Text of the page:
Normal circuit races consist of a grid of 22 cars with yourself placed randomly amongst the pack from the off. Alongside these are events such as the standard Time Trial (post the fastest time across a number of laps), the gripping Eliminator (the tail end of the pack is eliminated when the timer hits zero) and Drifting (post the highest score of chained tricks during the event). Drifting is far more difficult to attain first place compared to straight racing, and soon becomes something of an annoyance as you have to retry for the umpteenth time to attain the required score.
GRID Legends adds two new locations to those in GRID – London and Strada Alpina, both welcome and brilliantly rendered additions adding superb twisting racing circuits to the twenty previous locations carried over from last time. An astonishing 130 tracks are derived from these locations which include San Francisco, Barcelona, Shanghai, Paris, Indianapolis and the inadvertently controversial Moscow circuits.
The ‘Nemesis’ feature returns, where AI cars turn against you usually following a collision but occasionally even if you just sweep past them or put their hair out of place. Once you’ve ruffled their feathers, they’ll aggressively block and ram you making overtaking far more difficult. It’s a pretty cool feature and it adds to an already solid AI who all seem unwilling to make space for you to overtake easily.
The other drivers are also prone to mistakes and as a result the rate of attrition is quite high, although their mistakes usually only involve a spin which puts them to the back of the pack rather than a violent smash into a wall. It’s a satisfying feature which heightens the sense of realism, making you feel as you’re not the only one who takes their eye off the ball sometimes. The only issue which needs work for future editions of GRID is a more pronounced effect during wet races, and removing the inexplicable accidents which occur up ahead to a top driver who doesn’t appear to have done anything to cause you to sweep past into the lead. Which was a fairly regular occurrence.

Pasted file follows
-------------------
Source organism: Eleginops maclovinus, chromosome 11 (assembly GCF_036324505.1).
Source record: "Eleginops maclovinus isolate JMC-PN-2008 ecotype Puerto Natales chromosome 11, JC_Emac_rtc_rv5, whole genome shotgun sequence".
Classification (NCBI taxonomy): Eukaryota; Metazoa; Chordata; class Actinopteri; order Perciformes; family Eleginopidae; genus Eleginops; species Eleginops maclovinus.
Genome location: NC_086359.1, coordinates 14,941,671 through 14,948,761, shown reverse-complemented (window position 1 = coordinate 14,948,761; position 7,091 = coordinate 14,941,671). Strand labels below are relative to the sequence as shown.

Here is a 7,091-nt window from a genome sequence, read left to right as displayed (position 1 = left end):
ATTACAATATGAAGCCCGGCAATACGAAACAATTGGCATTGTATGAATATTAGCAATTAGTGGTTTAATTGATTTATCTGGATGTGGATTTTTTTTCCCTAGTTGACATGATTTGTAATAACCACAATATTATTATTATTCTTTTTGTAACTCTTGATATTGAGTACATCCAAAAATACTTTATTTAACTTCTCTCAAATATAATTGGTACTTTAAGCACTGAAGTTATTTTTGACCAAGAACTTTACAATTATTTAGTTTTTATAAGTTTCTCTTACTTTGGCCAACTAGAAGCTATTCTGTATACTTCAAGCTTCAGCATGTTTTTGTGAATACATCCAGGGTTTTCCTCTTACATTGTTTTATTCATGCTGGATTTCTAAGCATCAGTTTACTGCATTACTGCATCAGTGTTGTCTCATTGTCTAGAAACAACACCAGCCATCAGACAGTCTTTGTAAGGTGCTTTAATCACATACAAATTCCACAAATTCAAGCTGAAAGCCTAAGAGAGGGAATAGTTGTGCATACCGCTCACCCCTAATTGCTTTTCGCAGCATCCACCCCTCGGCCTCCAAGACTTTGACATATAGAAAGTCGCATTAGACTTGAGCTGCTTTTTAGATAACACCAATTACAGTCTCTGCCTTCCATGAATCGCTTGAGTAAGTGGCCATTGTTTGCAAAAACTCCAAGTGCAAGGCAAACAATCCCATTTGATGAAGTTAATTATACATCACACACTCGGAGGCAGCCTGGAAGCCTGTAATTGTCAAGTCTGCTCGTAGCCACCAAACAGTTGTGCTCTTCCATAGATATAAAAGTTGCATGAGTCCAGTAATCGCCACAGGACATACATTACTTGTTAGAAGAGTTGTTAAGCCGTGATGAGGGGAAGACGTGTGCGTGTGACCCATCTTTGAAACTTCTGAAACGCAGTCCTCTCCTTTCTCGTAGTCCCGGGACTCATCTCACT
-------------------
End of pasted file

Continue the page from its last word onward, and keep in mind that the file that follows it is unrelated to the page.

The AI attrition also highlighted the lack of terminal damage suffered by you and your rivals, even with Full Damage turned on in the options. Sure you can dent the hell out of your car by constantly rear-ending the pack as you conveniently avoid the brakes in order to shunt them out of the way, but the game was far too lenient in punishing ‘bullying’ tactics, particularly compared to the similarly themed Project Cars 2 which felt more realistic with car damage while allowing an arcade feel with the right options selected. GRID Legends removes a few credits for ‘repairs’, but it’s all superficial and this ironically creates a huge dent in enjoyment.
So there’s an enormous amount of content sitting here for those gamers who want a fresh challenge away from the photorealistic but sterile experience of Gran Turismo 7 which is due out just a week after GRID Legends. Once the huge single player experience has been conquered (or abandoned), online racing awaits with up to 22 cars on each circuit and all cars available on loan (at a price) for players who have yet to unlock them. Spaces on the grid can be filled with AI players too, so even if you’re primarily battling with a few friends or enemies, it can still feel like a proper race.
It has to be said that the visuals are impeccable with solid frame rates of 30fps and 60fps on PS4 and PS5 respectively, gorgeous lighting and weather effects, zero pop-up and a really convincing sense of speed. Likewise, Codemasters have gone to town on the engine and gear changing sounds which are some of the best I’ve ever heard in a racing game. Turn it up loud, and combine it with the phenomenal visuals and you have a truly immersive experience.
So with all this content pumping out from the exhaust, why does it feel like such an underwhelming and uninspired experience? It’s a definite improvement over GRID with a fair bit of additional content and refined visuals and audio. But there’s nothing here which hasn’t been done before and as a result it all feels a bit pointless, much like the tragically dull Project Cars 3, another franchise which has undergone a lobotomy in an attempt to achieve mainstream appeal.
GRID Legends is available now on PS4 and PS5
Review copy courtesy of EA.